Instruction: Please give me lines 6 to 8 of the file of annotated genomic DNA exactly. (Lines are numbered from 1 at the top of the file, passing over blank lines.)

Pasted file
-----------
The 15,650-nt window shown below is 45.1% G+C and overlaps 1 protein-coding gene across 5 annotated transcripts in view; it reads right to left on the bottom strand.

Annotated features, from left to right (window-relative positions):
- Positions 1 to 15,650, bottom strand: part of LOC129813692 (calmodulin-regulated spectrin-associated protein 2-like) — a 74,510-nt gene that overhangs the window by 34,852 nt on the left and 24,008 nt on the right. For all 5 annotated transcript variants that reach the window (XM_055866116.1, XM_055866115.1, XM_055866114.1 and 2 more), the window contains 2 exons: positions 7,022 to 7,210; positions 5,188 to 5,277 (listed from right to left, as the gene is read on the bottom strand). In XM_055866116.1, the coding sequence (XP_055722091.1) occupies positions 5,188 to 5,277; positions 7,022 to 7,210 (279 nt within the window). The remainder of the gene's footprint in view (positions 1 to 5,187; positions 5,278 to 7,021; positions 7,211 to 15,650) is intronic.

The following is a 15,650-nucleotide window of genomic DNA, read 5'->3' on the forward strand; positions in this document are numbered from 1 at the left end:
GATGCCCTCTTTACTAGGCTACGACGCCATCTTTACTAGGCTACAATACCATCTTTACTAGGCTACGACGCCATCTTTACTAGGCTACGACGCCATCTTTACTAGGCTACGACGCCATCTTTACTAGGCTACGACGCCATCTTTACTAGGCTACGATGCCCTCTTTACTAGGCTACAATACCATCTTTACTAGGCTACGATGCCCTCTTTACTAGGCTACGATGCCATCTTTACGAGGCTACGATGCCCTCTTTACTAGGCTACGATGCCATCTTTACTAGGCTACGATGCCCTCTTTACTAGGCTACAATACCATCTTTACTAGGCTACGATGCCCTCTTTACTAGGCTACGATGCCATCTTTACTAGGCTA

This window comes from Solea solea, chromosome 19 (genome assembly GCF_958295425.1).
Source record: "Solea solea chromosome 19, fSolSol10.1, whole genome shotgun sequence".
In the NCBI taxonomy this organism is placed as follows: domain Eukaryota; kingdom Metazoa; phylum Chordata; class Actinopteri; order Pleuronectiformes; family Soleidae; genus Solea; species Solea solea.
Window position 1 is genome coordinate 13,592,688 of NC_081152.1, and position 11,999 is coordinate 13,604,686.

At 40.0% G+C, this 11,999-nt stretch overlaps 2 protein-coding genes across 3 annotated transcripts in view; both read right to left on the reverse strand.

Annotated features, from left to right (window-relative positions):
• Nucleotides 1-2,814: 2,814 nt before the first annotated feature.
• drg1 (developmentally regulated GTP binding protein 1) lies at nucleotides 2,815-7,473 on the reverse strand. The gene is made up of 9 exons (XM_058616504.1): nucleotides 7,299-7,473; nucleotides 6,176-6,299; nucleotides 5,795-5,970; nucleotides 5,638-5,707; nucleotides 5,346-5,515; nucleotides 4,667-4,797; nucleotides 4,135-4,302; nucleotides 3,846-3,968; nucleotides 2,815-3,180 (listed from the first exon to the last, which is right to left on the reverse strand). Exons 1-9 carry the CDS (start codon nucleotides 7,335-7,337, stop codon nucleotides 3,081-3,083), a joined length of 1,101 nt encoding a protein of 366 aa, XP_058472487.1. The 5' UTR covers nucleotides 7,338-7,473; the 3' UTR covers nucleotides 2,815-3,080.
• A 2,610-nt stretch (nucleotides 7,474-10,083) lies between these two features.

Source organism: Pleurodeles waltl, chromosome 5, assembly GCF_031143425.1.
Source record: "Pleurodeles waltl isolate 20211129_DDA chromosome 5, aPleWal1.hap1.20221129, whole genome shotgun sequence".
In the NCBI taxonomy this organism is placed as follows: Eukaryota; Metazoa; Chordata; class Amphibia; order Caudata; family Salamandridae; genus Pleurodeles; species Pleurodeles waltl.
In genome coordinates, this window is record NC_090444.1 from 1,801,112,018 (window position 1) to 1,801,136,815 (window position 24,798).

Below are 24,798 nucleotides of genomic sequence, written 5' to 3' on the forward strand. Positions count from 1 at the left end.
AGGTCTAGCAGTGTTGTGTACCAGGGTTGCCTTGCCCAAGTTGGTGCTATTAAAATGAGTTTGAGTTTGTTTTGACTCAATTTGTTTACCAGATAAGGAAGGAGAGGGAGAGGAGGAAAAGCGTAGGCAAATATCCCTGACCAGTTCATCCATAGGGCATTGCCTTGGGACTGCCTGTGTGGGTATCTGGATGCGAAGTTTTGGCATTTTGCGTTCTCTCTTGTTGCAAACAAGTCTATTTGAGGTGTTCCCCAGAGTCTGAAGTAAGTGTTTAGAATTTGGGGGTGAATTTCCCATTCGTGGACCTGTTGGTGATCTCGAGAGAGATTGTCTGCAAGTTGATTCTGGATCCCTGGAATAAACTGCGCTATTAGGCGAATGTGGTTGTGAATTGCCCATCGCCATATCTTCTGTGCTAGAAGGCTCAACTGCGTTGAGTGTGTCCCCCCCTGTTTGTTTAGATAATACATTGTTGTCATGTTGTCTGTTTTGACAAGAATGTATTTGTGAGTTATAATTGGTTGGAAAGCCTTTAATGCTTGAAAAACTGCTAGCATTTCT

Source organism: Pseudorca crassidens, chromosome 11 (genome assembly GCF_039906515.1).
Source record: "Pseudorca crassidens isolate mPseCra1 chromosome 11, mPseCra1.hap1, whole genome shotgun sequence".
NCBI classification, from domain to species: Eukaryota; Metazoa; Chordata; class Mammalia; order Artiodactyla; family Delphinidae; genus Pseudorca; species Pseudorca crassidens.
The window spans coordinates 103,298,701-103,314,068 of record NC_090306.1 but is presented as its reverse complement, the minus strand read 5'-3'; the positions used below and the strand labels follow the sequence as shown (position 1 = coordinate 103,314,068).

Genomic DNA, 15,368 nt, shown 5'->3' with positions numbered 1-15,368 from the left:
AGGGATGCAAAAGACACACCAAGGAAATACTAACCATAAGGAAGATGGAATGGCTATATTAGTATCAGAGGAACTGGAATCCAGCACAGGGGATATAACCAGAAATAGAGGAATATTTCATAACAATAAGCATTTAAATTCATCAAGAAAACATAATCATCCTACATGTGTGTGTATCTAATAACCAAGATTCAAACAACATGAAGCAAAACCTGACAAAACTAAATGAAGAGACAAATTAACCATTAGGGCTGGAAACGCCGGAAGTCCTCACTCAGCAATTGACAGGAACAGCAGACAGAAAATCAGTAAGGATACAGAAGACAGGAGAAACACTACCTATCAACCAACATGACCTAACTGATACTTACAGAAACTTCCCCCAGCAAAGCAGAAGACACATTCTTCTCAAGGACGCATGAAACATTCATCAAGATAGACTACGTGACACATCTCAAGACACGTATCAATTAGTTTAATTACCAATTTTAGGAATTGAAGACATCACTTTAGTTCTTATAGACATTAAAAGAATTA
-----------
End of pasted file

This window comes from Solea solea, chromosome 19 (genome assembly GCF_958295425.1).
Source record: "Solea solea chromosome 19, fSolSol10.1, whole genome shotgun sequence".
In the NCBI taxonomy this organism is placed as follows: domain Eukaryota; kingdom Metazoa; phylum Chordata; class Actinopteri; order Pleuronectiformes; family Soleidae; genus Solea; species Solea solea.